Washington, D.C.—As America continues to face its worst economic situation since the Great Depression, the Obama Administration acknowledges that the organic agriculture and trade industry lends a generous hand in improving our nation.
The Council of Economic Advisers, the White House Rural Council and the U.S. Department of Agriculture (USDA) released a report June 11, 2012 commending the industry on its success. The report stressed the immense contributions of the organic industry within the U.S. agricultural economy and its part in expanding opportunities for agricultural production—two major points to highlight in the upcoming Farm Bill season, which is up for renewal next year.
“The organic sector is fueling jobs and rural livelihoods at an astounding rate,” said Matt McLean, Organic Trade Association (OTA) board president and, CEO and founder of Uncle Matt’s Organic. “Organic is also creating an important economic opportunity for rural Americans through new business opportunities generated from the recent organic equivalency trade arrangements with Canada and the European Union.”
McLean also noted that the U.S. organic food industry is a significant component of President Obama’s efforts to boost agricultural exports. For instance, the Administration successfully negotiated organic food equivalency agreements with Canada and the European Union.
Moreover, the organic industry has in fact created a plethora of opportunities for rural Americans. The report boasted that the industry grew by 9.5% overall in 2011 to reach $31.4 billion in sales and created more than 500,000 jobs in 2010, the latter according to an OTA report in April. In addition, the number certified organic operations grew 6% from 2009 to 2011.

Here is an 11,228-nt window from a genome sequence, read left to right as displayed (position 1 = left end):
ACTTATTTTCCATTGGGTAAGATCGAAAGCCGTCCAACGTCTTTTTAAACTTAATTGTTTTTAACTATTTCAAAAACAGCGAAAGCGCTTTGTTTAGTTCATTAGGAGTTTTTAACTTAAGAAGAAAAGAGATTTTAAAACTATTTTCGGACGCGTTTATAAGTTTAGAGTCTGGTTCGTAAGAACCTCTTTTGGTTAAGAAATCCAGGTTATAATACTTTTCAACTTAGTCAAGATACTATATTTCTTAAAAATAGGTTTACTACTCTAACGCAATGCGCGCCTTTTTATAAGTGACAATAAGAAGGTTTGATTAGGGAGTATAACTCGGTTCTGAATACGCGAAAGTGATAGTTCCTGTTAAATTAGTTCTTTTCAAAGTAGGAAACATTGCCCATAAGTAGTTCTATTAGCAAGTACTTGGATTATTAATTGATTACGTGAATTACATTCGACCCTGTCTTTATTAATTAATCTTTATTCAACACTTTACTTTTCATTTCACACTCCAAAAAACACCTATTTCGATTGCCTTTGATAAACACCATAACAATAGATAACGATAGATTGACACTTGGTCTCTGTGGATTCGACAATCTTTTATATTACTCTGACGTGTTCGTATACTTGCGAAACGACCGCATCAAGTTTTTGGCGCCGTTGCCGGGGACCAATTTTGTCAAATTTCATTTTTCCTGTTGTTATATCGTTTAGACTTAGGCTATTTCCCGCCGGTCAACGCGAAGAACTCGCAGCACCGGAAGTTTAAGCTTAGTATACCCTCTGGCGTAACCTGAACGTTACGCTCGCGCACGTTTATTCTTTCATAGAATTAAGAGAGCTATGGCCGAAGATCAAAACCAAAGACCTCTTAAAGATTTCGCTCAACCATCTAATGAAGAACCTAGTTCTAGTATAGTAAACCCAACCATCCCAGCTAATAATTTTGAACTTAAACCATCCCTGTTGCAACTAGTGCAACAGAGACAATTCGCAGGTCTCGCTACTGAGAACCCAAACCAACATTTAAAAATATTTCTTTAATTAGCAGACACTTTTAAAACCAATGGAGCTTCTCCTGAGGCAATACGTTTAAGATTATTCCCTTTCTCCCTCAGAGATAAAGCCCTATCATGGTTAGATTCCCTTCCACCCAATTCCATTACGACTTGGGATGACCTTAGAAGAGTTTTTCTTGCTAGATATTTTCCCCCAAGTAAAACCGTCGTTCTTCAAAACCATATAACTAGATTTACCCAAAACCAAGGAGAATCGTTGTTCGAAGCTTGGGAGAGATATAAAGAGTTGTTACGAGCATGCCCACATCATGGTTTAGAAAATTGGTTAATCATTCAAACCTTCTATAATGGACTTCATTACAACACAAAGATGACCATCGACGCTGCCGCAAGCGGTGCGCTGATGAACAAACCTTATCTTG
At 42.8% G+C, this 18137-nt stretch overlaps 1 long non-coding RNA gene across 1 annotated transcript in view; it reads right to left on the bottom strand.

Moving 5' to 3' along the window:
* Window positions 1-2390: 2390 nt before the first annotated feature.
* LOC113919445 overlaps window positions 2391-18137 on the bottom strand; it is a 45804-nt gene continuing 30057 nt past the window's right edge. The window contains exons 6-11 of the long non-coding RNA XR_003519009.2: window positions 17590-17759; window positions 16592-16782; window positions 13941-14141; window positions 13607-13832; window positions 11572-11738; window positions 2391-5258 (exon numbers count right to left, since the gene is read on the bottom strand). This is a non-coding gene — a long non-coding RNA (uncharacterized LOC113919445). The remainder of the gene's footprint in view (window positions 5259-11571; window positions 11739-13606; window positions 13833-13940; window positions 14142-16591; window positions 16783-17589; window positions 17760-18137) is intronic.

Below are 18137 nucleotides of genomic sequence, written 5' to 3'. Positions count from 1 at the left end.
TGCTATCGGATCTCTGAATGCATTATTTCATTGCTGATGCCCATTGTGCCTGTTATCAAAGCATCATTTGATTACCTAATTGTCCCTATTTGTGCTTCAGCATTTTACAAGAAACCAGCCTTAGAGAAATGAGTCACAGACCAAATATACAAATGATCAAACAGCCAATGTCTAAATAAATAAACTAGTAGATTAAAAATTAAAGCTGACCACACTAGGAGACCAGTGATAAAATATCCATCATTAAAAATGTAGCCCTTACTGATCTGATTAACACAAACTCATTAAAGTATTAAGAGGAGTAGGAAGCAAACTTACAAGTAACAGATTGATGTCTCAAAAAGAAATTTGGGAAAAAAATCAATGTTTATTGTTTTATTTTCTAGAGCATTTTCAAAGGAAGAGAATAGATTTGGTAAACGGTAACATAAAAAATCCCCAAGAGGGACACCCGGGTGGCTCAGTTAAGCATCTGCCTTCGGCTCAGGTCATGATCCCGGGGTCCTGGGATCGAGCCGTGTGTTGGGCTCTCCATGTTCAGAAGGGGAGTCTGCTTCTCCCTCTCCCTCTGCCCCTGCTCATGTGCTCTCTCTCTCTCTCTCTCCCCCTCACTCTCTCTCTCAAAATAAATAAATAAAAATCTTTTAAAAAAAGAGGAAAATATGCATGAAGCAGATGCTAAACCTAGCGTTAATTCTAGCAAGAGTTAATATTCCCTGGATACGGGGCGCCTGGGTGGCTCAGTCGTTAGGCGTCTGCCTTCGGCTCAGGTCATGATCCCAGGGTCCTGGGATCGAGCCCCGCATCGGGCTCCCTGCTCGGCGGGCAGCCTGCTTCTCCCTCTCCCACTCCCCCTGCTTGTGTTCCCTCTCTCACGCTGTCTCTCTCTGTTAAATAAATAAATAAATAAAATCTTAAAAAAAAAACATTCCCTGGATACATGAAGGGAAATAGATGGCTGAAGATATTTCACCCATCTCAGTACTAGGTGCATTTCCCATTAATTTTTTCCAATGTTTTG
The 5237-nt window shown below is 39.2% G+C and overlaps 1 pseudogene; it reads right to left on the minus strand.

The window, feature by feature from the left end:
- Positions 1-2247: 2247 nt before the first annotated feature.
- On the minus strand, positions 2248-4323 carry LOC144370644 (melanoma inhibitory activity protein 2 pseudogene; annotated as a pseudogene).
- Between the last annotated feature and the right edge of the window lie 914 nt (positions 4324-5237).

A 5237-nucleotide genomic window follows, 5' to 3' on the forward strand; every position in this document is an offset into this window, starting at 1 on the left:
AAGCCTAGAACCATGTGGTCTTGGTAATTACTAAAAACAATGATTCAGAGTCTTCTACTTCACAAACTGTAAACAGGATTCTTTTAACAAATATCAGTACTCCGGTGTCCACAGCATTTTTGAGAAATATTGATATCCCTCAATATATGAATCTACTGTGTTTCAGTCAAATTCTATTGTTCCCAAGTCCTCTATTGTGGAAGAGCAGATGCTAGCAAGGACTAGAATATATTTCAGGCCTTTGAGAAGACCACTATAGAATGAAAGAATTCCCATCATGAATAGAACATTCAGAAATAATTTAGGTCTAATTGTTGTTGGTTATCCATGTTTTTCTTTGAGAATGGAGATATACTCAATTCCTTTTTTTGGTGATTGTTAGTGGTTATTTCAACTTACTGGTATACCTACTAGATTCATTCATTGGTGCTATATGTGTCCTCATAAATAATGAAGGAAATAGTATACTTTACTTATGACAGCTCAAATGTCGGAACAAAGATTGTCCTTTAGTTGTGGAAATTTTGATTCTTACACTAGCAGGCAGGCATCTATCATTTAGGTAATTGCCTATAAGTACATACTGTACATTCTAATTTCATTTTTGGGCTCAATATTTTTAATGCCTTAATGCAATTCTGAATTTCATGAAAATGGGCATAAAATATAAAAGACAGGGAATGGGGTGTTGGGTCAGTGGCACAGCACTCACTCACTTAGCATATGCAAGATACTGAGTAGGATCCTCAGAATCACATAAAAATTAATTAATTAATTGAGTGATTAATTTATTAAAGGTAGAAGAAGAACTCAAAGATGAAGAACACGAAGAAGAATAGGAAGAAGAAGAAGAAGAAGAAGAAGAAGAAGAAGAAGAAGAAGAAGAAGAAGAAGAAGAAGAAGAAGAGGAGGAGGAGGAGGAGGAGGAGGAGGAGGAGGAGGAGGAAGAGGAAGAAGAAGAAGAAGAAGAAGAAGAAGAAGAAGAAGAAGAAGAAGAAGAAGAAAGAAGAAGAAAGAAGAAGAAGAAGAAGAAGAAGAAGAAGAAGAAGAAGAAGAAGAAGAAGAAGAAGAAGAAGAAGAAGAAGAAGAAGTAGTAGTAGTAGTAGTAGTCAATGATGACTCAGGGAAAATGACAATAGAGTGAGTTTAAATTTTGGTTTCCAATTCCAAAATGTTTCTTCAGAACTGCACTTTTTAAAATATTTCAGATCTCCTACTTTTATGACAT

According to crop values issued by the USDA’s National Agriculture Statistics Service, it takes sixth place for the value of production, right after wheat and cotton and directly before almonds, peanuts and rice. The report called organic farming the “fastest growing sector in organic.” Despite this prominence, some believe the American government should focus more on the growing agriculture sector.
“As the 2012 Farm Bill debate continues in the Senate this week, elected officials should remain cognizant of the fact that the organic industry has thrived—providing jobs, supporting rural livelihoods and advancing in entrepreneurial spirit—despite very modest investments in research, development and promotion compared to the support provided to other agriculture sectors,” said Christina Bushway, OTA’s CEO and executive director. “U.S. farm policy should level the playing field and provide the organic sector access to the same opportunities and benefits long afforded to others so that our industry can further contribute to moving the economy forward.”
Published in WholeFoods Magazine, August 2012 (online 6/13/12)